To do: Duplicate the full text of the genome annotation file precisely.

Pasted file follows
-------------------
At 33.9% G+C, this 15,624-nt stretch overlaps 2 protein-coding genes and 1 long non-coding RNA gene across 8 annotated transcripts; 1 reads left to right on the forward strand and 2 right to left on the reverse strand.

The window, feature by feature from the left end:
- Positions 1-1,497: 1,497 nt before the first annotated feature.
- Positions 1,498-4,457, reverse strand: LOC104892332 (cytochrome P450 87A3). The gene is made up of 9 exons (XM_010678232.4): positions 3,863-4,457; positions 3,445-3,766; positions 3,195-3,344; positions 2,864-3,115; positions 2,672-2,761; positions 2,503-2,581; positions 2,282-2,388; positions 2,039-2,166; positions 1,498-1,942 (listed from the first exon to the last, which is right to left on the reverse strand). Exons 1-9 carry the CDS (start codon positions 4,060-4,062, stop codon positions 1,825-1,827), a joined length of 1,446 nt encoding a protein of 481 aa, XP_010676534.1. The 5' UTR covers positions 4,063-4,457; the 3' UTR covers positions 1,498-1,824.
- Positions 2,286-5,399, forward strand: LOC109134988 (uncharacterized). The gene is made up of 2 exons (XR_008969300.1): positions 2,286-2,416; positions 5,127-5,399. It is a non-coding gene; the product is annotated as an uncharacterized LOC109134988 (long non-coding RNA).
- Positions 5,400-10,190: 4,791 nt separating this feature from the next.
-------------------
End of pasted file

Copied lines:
At 33.9% G+C, this 15,624-nt stretch overlaps 2 protein-coding genes and 1 long non-coding RNA gene across 8 annotated transcripts; 1 reads left to right on the forward strand and 2 right to left on the reverse strand.

The window, feature by feature from the left end:
- Positions 1-1,497: 1,497 nt before the first annotated feature.
- Positions 1,498-4,457, reverse strand: LOC104892332 (cytochrome P450 87A3). The gene is made up of 9 exons (XM_010678232.4): positions 3,863-4,457; positions 3,445-3,766; positions 3,195-3,344; positions 2,864-3,115; positions 2,672-2,761; positions 2,503-2,581; positions 2,282-2,388; positions 2,039-2,166; positions 1,498-1,942 (listed from the first exon to the last, which is right to left on the reverse strand). Exons 1-9 carry the CDS (start codon positions 4,060-4,062, stop codon positions 1,825-1,827), a joined length of 1,446 nt encoding a protein of 481 aa, XP_010676534.1. The 5' UTR covers positions 4,063-4,457; the 3' UTR covers positions 1,498-1,824.
- Positions 2,286-5,399, forward strand: LOC109134988 (uncharacterized). The gene is made up of 2 exons (XR_008969300.1): positions 2,286-2,416; positions 5,127-5,399. It is a non-coding gene; the product is annotated as an uncharacterized LOC109134988 (long non-coding RNA).
- Positions 5,400-10,190: 4,791 nt separating this feature from the next.